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  • Day16

    Máncora, Peru

    April 25, 2018 in Peru ⋅ ⛅ 23 °C

    New country, more incredible sunsets, beach time and friends.

    Our overnight bus direct from Montañita had us reaching the Peruvian border around 4am which meant we had to get up and clear customs for each side. Once upon a time this border was not overly safe or straightforward, but now it has been simplified to the point that the Ecuadorean and Peruvian border security is all in the same building, just a desk apart. The whole process was very smooth, taking a mere 20 minutes for our entire busload to cross into Peru. It was definitely one of the more relaxed border crossings I’ve done, especially considering we didn’t even have to get our big bags out of the bus. I guess they’re going on trust that you’re not bringing in anything you shouldn’t be?!

    Máncora already had much more of a relaxed vibe than Montañita. One main street that stretches for a couple of kilometres parallel to the beach, mostly consisting of restaurants and stalls selling the usual junk clothing.

    Kit, Bronte and I had already booked a hostel we’d been recommended but it ended up being at the complete opposite end of the beach to the surf and all the restaurants and the like so we ended up swapping hostels to one with our other English friends which was more amongst the action. Loki hostel could have been mistaken for a resort in Greece - huge multi-level white buildings surrounding a swimming pool with loungers. Definitely out of place from anything else we’ve seen recently and a mere 10 steps from the beach too. There were a few times we got sick of the place though as it became a bit of a forced party hub each evening but it was still a good time.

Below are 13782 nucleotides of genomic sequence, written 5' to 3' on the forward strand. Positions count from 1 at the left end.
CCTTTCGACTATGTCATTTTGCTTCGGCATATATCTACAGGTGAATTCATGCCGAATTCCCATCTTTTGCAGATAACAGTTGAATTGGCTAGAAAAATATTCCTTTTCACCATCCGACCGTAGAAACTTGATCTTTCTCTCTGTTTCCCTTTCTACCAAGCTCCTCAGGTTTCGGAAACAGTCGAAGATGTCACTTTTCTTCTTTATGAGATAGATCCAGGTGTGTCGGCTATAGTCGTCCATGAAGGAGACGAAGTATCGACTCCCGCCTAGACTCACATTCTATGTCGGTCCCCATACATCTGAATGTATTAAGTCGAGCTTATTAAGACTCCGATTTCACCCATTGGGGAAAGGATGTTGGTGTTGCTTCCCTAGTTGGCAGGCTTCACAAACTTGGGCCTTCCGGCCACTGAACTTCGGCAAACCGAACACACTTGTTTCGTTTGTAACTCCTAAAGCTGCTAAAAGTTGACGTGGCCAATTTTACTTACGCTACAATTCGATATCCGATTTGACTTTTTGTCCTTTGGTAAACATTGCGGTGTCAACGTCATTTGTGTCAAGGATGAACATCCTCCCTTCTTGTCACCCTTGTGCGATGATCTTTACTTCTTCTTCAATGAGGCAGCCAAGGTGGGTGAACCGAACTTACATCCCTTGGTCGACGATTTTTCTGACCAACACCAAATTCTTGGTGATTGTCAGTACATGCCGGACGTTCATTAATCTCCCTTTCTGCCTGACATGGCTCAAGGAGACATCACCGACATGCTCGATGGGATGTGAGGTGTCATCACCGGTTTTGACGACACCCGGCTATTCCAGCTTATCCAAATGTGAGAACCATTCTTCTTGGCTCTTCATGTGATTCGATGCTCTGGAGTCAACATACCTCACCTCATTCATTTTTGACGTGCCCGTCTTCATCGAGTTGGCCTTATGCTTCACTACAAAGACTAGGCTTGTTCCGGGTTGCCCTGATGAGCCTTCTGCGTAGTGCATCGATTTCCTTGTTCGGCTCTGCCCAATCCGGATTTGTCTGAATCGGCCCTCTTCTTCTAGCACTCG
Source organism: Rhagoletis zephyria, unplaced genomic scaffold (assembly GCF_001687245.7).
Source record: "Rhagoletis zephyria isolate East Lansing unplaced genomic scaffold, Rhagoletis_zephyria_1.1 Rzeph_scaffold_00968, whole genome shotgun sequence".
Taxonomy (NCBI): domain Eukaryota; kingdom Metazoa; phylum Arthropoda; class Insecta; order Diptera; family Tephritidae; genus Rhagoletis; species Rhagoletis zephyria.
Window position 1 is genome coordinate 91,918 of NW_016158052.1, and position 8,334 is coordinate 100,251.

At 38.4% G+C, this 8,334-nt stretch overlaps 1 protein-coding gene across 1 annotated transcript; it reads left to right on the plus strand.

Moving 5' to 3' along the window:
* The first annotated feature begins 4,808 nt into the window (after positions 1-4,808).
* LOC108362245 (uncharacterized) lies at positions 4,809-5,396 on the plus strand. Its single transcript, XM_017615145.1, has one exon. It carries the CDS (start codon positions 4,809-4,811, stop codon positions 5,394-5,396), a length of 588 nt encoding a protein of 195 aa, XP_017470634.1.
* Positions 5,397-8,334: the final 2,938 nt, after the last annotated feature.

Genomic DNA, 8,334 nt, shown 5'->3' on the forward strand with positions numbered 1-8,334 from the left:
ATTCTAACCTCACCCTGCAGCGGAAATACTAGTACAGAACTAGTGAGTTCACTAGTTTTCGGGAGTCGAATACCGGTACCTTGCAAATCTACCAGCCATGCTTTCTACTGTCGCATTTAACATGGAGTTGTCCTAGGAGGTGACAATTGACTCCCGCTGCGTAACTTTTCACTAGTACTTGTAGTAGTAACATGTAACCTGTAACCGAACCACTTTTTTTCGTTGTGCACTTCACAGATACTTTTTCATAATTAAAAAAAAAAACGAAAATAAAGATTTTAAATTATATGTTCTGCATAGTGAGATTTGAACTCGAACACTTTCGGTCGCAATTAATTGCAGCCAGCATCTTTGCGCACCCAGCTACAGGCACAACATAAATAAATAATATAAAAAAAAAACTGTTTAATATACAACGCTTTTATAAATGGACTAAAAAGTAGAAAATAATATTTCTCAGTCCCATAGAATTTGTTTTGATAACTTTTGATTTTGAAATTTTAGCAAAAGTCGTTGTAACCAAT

We filled our days here mostly with beach time, pool time, surfing, paddle-boarding and watching some more incredible sunsets. One thing I love about travelling is having the time to appreciate such things. We did intend to go and see some turtles or go fishing down the coast one of the days but this happened to coincide with some of the local fishermen striking about their pay, which meant it was impossible to hire a boat due to them blocking the bridge we’d be required to pass through. Not to be, clearly!

    For our last night in Máncora we ended up getting an Airbnb just a little out of the town with other friends that we’d met back in Montañita. With the strike from the fisherman happening on the bridge near our hostel, we had to walk through some of the protest to get a tuk-tuk from the other side to the Airbnb. Thankfully everyone was cooperative enough! It was really good fun and nice to have a break from hostel life and have a sense of normality staying with a group of mates at our own place, similar to a New Years vibe at home. Kit, Bronte and I only stayed one night as we needed to keep moving but I definitely contemplated missing my bus to stay an extra night with everyone else. However the following day I would have had nothing to do all day until the night bus as the others were leaving early morning so had to cut my losses and continue on!

    Typical we left the Airbnb with plenty of time to get back to the city to catch the night bus south to Huanchaco, only sit on the curb for almost an hour and a half waiting for said bus to turn up. Joy. I think we’ve well and truly overstayed our welcome here!
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